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I am studing some old exams and came across this one that has me stumped. Suppose $f:[0,1] \rightarrow \mathbb{R}$ is absolutely continuous. Show

$$\lim_{n \rightarrow \infty} \sum_{k=0}^{2^{n}-1} \left| f( k/2^{n}+1/2^{n} )-f( k/2^{n} )\right|^{2} =0 $$

I can prove this if the derivative of $f$ is bounded but I cannot solve the general case.

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Boy,am I rusty in serious analysis-I couldn't remember how to even begin this problem.I better brush up.......... – Mathemagician1234 Mar 22 '12 at 5:53
up vote 4 down vote accepted

This result is proved using some extra elementary facts in Theorem 1.10, Page 8, of "Introduction to Stochastic Calculus with Applications" by Fima Klebaner.

Every absolutely continuous function is continuous. This one happens to be continuous on a compact set, so also uniformly continuous (although, I think that might be directly implied by the absolute continuity. I can't recall offhand).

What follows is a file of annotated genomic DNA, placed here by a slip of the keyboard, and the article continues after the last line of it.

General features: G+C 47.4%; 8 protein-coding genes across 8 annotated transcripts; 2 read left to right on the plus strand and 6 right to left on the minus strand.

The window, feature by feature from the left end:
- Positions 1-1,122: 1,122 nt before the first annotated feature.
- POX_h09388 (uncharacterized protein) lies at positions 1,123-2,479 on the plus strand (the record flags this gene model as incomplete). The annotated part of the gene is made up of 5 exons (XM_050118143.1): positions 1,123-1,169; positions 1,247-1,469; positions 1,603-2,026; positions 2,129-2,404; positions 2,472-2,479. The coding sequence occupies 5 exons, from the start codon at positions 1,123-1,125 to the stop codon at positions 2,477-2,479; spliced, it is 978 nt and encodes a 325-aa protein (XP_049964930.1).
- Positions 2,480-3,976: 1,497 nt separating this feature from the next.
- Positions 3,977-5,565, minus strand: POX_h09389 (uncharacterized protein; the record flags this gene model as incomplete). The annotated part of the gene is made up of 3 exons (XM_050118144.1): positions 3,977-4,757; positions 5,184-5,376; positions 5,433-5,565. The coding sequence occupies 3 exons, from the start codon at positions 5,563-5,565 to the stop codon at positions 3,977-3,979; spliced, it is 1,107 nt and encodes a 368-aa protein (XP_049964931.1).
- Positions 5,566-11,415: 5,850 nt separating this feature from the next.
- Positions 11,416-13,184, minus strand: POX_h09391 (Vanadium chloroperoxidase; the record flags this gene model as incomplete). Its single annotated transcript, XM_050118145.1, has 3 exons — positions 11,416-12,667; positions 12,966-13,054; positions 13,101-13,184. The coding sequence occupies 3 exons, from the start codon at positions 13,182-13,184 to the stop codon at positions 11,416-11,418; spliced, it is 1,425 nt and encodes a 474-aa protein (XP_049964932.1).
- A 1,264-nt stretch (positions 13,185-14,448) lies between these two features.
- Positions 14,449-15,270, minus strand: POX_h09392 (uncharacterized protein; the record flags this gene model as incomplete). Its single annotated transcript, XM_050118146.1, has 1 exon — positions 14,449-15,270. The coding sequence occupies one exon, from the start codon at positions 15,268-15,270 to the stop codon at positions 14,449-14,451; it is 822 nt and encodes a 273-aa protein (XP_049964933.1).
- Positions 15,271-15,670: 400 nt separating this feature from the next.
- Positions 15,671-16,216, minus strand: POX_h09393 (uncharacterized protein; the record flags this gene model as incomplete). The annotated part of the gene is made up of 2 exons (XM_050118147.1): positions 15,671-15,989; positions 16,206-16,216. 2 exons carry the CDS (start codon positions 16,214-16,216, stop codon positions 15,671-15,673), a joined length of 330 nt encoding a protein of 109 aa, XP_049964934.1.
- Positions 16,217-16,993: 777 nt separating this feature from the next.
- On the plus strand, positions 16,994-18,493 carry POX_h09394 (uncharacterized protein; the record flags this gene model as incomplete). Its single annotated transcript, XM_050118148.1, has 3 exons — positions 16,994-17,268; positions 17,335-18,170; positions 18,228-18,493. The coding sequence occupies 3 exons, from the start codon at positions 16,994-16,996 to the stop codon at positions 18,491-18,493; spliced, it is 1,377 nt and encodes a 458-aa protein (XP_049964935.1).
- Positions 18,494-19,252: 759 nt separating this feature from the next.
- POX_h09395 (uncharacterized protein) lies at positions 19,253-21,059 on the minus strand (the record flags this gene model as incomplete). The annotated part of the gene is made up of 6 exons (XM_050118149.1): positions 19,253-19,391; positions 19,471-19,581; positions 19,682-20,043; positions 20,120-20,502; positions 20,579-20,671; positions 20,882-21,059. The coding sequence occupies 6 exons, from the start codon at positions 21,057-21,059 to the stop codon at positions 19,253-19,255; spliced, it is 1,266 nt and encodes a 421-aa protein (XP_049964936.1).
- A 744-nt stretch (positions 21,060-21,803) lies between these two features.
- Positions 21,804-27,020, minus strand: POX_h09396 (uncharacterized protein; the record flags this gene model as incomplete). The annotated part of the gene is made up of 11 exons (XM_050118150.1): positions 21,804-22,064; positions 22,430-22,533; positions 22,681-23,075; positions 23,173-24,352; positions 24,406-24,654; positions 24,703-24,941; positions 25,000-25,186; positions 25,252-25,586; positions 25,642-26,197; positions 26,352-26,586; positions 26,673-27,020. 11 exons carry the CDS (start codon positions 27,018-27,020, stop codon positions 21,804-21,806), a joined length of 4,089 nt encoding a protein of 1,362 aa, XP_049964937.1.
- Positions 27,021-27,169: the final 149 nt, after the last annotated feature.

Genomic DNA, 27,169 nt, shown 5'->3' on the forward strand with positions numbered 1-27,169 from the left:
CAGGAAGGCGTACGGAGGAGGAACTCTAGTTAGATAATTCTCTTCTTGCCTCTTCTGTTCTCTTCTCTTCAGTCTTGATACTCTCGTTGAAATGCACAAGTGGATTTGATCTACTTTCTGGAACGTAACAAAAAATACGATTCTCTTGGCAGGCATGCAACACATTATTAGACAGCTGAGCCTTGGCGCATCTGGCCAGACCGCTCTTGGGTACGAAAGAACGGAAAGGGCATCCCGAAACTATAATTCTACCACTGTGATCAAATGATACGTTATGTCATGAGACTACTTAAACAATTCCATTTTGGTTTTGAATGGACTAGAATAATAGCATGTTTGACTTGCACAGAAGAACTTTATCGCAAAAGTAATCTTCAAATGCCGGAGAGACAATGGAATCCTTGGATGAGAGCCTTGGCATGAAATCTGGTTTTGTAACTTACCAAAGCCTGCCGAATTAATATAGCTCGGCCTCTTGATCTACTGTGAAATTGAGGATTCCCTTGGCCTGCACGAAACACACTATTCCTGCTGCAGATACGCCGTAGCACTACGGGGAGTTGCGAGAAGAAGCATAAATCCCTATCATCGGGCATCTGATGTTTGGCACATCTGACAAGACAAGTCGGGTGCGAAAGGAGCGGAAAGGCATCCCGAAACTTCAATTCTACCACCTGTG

Anyway, it's a standard result that any absolutely continuous function $f$ has finite variation, $V_{f} = M < \infty$.

Then the quadratic variation can be written like this: $$ [f](t) = \lim_{\delta_{n}\to{0}} \sum_{i=0}^{n-1}\quad \biggl( f(t_{i+1}^{n}) - f(t_{i}^{n})\biggr)^{2} $$ $$ \leq \lim_{\delta_{n}\to{0}} \max_{i}|f(t_{i+1}^{n}) - f(t_{i}^{n})|\cdot{}\sum_{i=0}^{n-1}\quad |f(t_{i+1}^{n}) - f(t_{i}^{n})|$$ $$\leq \lim_{\delta_{n}\to{0}} \max_{i}|f(t_{i+1}^{n}) - f(t_{i}^{n})|\cdot{} M$$

The last simplification is because the variation is the supremum taken over all partitions of the quantity $\sum_{i=0}^{n-1}\quad |f(t_{i+1}^{n}) - f(t_{i}^{n})|$.

Now, since $f$ is uniformly continuous on $[0,1]$ and thus on $[0,t]$ for any $t\in [0,1]$, the last limit goes to zero: $$ \lim_{\delta_{n}\to{0}} \max_{i}|f(t_{i+1}^{n}) - f(t_{i}^{n})| = 0. $$

The particular choice of partition in your case involves $k/2$ and $1/2$ raised to the power $n$, but it doesn't matter. The $t_{i}^{n}$ partition points, and the notation $\delta_{n}$ for a $\delta_{n}$-fine partition proves it more generally.

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So we really only needed that f is BV and continuous on a compact set – Digital Gal Mar 22 '12 at 14:26

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